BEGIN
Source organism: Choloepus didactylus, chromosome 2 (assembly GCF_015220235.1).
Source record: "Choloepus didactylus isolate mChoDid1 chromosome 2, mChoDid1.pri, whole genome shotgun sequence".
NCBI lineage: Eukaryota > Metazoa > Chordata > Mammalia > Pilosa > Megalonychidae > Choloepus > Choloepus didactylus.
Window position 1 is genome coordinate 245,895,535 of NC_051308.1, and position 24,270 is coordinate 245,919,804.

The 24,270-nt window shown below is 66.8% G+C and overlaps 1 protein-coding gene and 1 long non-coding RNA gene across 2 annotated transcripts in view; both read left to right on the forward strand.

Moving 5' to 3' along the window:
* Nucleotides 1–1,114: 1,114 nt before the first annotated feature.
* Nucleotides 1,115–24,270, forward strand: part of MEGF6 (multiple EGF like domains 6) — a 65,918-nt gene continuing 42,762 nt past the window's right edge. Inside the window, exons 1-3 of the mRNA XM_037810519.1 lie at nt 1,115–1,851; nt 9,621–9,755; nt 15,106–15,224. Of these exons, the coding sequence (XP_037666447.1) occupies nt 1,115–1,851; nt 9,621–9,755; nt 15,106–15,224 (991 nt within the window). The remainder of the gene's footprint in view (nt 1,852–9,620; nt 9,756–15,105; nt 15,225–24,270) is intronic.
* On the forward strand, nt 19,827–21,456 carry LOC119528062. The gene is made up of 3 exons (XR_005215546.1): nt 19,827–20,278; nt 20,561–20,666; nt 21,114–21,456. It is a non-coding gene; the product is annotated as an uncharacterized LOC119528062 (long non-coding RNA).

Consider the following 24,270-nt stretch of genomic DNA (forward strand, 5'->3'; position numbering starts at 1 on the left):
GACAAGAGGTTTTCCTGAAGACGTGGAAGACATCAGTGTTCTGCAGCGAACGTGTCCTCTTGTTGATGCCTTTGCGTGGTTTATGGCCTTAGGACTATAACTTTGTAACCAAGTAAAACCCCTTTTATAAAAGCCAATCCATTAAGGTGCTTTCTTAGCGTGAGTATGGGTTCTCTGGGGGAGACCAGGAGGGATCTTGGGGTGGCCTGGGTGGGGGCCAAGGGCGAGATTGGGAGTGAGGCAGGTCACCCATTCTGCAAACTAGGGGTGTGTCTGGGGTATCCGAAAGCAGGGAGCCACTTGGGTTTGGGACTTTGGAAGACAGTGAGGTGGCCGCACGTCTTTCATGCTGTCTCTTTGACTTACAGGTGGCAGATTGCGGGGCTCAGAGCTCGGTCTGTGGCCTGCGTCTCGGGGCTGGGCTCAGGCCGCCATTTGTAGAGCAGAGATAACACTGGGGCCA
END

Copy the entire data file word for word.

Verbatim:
Source organism: Choloepus didactylus, chromosome 2 (assembly GCF_015220235.1).
Source record: "Choloepus didactylus isolate mChoDid1 chromosome 2, mChoDid1.pri, whole genome shotgun sequence".
NCBI lineage: Eukaryota > Metazoa > Chordata > Mammalia > Pilosa > Megalonychidae > Choloepus > Choloepus didactylus.
Window position 1 is genome coordinate 245,895,535 of NC_051308.1, and position 24,270 is coordinate 245,919,804.

The 24,270-nt window shown below is 66.8% G+C and overlaps 1 protein-coding gene and 1 long non-coding RNA gene across 2 annotated transcripts in view; both read left to right on the forward strand.

Moving 5' to 3' along the window:
* Nucleotides 1–1,114: 1,114 nt before the first annotated feature.
* Nucleotides 1,115–24,270, forward strand: part of MEGF6 (multiple EGF like domains 6) — a 65,918-nt gene continuing 42,762 nt past the window's right edge. Inside the window, exons 1-3 of the mRNA XM_037810519.1 lie at nt 1,115–1,851; nt 9,621–9,755; nt 15,106–15,224. Of these exons, the coding sequence (XP_037666447.1) occupies nt 1,115–1,851; nt 9,621–9,755; nt 15,106–15,224 (991 nt within the window). The remainder of the gene's footprint in view (nt 1,852–9,620; nt 9,756–15,105; nt 15,225–24,270) is intronic.
* On the forward strand, nt 19,827–21,456 carry LOC119528062. The gene is made up of 3 exons (XR_005215546.1): nt 19,827–20,278; nt 20,561–20,666; nt 21,114–21,456. It is a non-coding gene; the product is annotated as an uncharacterized LOC119528062 (long non-coding RNA).

Consider the following 24,270-nt stretch of genomic DNA (forward strand, 5'->3'; position numbering starts at 1 on the left):
GACAAGAGGTTTTCCTGAAGACGTGGAAGACATCAGTGTTCTGCAGCGAACGTGTCCTCTTGTTGATGCCTTTGCGTGGTTTATGGCCTTAGGACTATAACTTTGTAACCAAGTAAAACCCCTTTTATAAAAGCCAATCCATTAAGGTGCTTTCTTAGCGTGAGTATGGGTTCTCTGGGGGAGACCAGGAGGGATCTTGGGGTGGCCTGGGTGGGGGCCAAGGGCGAGATTGGGAGTGAGGCAGGTCACCCATTCTGCAAACTAGGGGTGTGTCTGGGGTATCCGAAAGCAGGGAGCCACTTGGGTTTGGGACTTTGGAAGACAGTGAGGTGGCCGCACGTCTTTCATGCTGTCTCTTTGACTTACAGGTGGCAGATTGCGGGGCTCAGAGCTCGGTCTGTGGCCTGCGTCTCGGGGCTGGGCTCAGGCCGCCATTTGTAGAGCAGAGATAACACTGGGGCCA